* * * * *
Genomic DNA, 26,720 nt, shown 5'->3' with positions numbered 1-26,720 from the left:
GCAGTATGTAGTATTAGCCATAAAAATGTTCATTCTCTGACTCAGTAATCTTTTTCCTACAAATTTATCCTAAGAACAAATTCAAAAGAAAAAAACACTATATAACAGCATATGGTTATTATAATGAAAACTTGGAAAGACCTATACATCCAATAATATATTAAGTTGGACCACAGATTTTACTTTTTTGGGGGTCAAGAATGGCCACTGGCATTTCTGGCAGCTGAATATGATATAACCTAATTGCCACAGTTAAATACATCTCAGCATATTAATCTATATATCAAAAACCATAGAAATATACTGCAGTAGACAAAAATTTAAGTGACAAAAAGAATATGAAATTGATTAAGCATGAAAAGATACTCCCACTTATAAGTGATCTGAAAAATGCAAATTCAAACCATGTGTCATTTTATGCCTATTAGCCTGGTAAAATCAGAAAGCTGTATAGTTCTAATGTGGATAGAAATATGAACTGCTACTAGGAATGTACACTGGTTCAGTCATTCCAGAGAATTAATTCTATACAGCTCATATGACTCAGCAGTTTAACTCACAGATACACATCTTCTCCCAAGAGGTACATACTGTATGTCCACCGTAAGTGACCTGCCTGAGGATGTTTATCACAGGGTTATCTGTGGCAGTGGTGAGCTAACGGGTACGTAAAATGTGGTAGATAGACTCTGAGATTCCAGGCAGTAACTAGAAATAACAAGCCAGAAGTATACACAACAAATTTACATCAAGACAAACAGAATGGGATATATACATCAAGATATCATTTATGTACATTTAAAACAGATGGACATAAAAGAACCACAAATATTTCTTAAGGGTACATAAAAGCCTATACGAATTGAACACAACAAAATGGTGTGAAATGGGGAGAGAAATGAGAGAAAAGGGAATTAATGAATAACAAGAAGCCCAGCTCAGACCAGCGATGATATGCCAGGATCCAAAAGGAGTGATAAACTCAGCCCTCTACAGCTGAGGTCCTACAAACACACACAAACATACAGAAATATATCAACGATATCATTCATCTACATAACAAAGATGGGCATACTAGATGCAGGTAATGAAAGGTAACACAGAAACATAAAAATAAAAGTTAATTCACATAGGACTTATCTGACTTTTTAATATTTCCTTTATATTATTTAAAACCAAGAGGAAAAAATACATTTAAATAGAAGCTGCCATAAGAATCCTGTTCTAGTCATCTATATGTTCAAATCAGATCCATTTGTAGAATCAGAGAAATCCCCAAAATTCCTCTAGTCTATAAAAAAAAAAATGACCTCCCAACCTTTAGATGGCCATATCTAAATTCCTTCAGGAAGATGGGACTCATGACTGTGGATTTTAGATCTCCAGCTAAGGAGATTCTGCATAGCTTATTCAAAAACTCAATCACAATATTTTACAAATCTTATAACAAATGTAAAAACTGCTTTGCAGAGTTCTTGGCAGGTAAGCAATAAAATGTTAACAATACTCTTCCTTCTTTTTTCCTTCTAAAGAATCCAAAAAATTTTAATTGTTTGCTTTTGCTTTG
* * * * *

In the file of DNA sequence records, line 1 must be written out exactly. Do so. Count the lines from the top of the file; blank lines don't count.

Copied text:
Genomic DNA, 26,720 nt, shown 5'->3' with positions numbered 1-26,720 from the left: